You know you’re in the Highlands and Islands of Scotland when McDonald’s greets you in Scottish Gaelic.
scottish gaelic sign in inverness scotland
Have no worries, this northern part of Scotland is not overrun with fast food outlets. Inverness, which is a hub of transport and trade and the administrative capital of the Highlands. does have a McDonald’s in its city center, though.

On the windows of the store in Inverness, ‘welcome to McDonald’s’ and other familiar slogans of the chain are in Scottish Gaelic. I didn’t stop in to see if they have menu boards in both English and Scottish Gaelic as well, but it wouldn’t surprise me.

Slightly more than one percent of people in Scotland speak Gaelic as their first or day to day language, but many more have an acquaintance with it, through school days, through community activities, through music, and through signage. That signage part has been controversial at times. People have asked: is it really a good use of the government’s money, or a business or school district’s funds, to make sure there are dual language signs on the road ways across Scotland, in government buildings, in the signs which explain exhibits in museums?

So far, the answer has been yes. I agree. When you lose a language, you lose a whole way of thought and creativity in thinking about a nation, a culture, a way of life, a whole way of understanding parts of history and ideas about the present day.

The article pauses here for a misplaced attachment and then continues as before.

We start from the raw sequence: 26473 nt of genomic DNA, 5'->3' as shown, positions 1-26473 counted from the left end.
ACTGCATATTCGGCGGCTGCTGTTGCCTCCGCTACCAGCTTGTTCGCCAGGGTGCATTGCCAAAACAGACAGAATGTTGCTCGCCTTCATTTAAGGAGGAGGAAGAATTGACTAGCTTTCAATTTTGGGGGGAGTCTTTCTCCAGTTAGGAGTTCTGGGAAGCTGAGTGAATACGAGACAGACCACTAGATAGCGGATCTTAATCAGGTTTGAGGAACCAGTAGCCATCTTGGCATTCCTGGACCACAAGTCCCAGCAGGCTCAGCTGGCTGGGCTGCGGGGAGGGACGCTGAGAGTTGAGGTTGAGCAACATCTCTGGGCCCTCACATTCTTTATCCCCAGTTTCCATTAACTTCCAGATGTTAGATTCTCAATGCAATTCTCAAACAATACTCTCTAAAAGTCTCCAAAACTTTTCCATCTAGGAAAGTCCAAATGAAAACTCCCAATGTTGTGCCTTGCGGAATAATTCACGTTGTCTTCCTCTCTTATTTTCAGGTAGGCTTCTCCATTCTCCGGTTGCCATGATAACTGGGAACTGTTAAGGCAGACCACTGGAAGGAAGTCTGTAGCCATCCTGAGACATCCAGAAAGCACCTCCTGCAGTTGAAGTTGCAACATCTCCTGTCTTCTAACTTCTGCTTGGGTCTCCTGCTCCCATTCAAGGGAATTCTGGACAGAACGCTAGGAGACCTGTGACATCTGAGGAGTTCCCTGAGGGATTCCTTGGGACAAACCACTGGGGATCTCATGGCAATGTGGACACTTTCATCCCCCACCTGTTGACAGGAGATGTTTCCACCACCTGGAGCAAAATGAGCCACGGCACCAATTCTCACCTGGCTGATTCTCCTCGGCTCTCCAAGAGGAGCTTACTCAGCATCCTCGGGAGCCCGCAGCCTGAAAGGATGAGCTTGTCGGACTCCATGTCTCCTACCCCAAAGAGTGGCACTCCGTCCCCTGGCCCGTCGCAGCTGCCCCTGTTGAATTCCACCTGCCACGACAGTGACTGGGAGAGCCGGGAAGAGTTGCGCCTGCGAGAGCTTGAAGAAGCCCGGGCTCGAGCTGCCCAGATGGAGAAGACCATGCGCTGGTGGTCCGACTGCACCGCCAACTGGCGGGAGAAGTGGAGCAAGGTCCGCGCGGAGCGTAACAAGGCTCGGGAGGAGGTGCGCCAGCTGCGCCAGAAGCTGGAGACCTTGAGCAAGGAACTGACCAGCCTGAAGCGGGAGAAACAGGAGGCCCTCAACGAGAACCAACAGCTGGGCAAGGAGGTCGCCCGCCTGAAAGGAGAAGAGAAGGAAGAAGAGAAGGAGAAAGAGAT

Scottish Gaelic is not a required subject in schools in Scotland, but people can choose to learn it through community groups, in school based programs, through music, by listening to radio and television broadcasts, and by talking with native speakers — and through those signs. Gentler ways of keeping the language thriving, perhaps, and ones that seem to be working.

Take a minute and hear what Scottish Gaelic sounds like

you might also want to
check out the site Beag air Bheag (bit by bit) for beginning learners of Scottish Gaelic
learn about the most recent album from Julie Fowlis, who sings in Scottish Gaelic and was the first person named to the post of Ambassador of Scottish Gaelic in recognition of her work Julie Fowlis: Live at Perthsire Amber

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